Khyra Ishaq's father sues council over starvation death
The father of a girl who was starved to death after "missed opportunities" by children's services to save her is suing Birmingham City Council.
Khyra Ishaq, seven, died in 2008 after being starved at home in Birmingham.
Her mother Angela Gordon, 35, was jailed for 15 years. Ex-partner Junaid Abuhamza, 31, was jailed indefinitely.
Anthony Collins Solicitors said it was representing Ishaq Abu-Zaire. The council said it would be inappropriate to comment.
Khyra died following months of starvation and cruelty at the hands of her mother and stepfather.
Tony Hall, a partner at Anthony Collins Solicitors in Birmingham, confirmed he was representing Khyra's father.
He said: "I am investigating a claim against Birmingham City Council of negligence and breach of statutory duty."
He explained that the compensation claim was "still in its early stages".
'More families could suffer'
A statement on the law firm's website said: "The impact on the family both physically and psychologically has been immense.
"Birmingham City Council's Social Services Department has recently been heavily criticised as to the quality of care provided generally.
"With the budgetary cuts pending, more individuals and families could suffer as a result."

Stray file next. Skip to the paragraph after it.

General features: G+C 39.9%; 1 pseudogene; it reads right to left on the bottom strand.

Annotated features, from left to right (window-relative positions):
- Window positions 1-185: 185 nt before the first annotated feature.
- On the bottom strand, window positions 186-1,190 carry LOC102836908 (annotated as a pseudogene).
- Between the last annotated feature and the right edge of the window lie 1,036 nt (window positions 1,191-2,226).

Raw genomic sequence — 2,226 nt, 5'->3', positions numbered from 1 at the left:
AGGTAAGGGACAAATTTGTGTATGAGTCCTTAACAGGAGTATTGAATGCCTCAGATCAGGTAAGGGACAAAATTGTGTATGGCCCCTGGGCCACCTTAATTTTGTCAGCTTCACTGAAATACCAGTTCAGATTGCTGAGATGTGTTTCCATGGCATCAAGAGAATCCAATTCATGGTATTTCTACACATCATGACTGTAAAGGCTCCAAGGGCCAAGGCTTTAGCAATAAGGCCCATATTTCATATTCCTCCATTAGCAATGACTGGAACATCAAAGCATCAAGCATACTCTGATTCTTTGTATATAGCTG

Last March Gordon was sentenced to 15 years and Abuhamza was jailed indefinitely for the public's protection, with a minimum term of seven-and-a-half years, after they were convicted of manslaughter.
A serious case review published four months later concluded Khyra's death could have been prevented and occurred after the authorities in the city "lost sight" of her.
Three social workers who were closely involved with the case were removed from frontline services and direct contact with children after Khyra's death.
But Birmingham City Council refused to divulge any details about any disciplinary procedures taken against them.
Mr Hall said his client's compensation bid was being funded by legal aid.
A Legal Services Commission spokesperson said: "Mr Abu-Zaire was only granted legal aid after he had passed a financial means test and when it was clear that his case had sufficient legal merit to be funded."
A city council spokesman said it would be inappropriate to comment while legal proceedings were continuing.